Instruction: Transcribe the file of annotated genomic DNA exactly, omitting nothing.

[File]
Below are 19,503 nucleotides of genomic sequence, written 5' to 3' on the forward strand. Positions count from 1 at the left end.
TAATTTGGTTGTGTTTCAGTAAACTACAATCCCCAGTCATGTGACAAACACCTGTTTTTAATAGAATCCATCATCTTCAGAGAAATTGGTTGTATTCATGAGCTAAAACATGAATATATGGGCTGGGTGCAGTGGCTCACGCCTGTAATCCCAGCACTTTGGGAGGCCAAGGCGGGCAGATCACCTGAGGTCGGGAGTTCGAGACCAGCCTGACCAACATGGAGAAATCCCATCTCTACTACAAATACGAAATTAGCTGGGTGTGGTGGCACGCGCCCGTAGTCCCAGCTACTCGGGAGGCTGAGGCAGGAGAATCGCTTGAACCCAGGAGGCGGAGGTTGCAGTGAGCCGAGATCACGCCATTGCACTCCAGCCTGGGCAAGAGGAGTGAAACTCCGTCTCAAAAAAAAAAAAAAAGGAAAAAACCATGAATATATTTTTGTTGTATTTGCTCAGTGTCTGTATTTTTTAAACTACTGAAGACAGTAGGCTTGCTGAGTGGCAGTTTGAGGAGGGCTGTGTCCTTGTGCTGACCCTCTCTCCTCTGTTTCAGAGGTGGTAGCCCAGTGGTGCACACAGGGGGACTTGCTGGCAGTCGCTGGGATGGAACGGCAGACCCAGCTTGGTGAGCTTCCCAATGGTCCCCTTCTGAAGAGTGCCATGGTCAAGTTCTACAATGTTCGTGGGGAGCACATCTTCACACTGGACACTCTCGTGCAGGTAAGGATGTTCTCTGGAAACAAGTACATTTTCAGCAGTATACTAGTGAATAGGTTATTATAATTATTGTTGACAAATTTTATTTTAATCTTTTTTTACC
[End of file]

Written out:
Below are 19,503 nucleotides of genomic sequence, written 5' to 3' on the forward strand. Positions count from 1 at the left end.
TAATTTGGTTGTGTTTCAGTAAACTACAATCCCCAGTCATGTGACAAACACCTGTTTTTAATAGAATCCATCATCTTCAGAGAAATTGGTTGTATTCATGAGCTAAAACATGAATATATGGGCTGGGTGCAGTGGCTCACGCCTGTAATCCCAGCACTTTGGGAGGCCAAGGCGGGCAGATCACCTGAGGTCGGGAGTTCGAGACCAGCCTGACCAACATGGAGAAATCCCATCTCTACTACAAATACGAAATTAGCTGGGTGTGGTGGCACGCGCCCGTAGTCCCAGCTACTCGGGAGGCTGAGGCAGGAGAATCGCTTGAACCCAGGAGGCGGAGGTTGCAGTGAGCCGAGATCACGCCATTGCACTCCAGCCTGGGCAAGAGGAGTGAAACTCCGTCTCAAAAAAAAAAAAAAAGGAAAAAACCATGAATATATTTTTGTTGTATTTGCTCAGTGTCTGTATTTTTTAAACTACTGAAGACAGTAGGCTTGCTGAGTGGCAGTTTGAGGAGGGCTGTGTCCTTGTGCTGACCCTCTCTCCTCTGTTTCAGAGGTGGTAGCCCAGTGGTGCACACAGGGGGACTTGCTGGCAGTCGCTGGGATGGAACGGCAGACCCAGCTTGGTGAGCTTCCCAATGGTCCCCTTCTGAAGAGTGCCATGGTCAAGTTCTACAATGTTCGTGGGGAGCACATCTTCACACTGGACACTCTCGTGCAGGTAAGGATGTTCTCTGGAAACAAGTACATTTTCAGCAGTATACTAGTGAATAGGTTATTATAATTATTGTTGACAAATTTTATTTTAATCTTTTTTTACC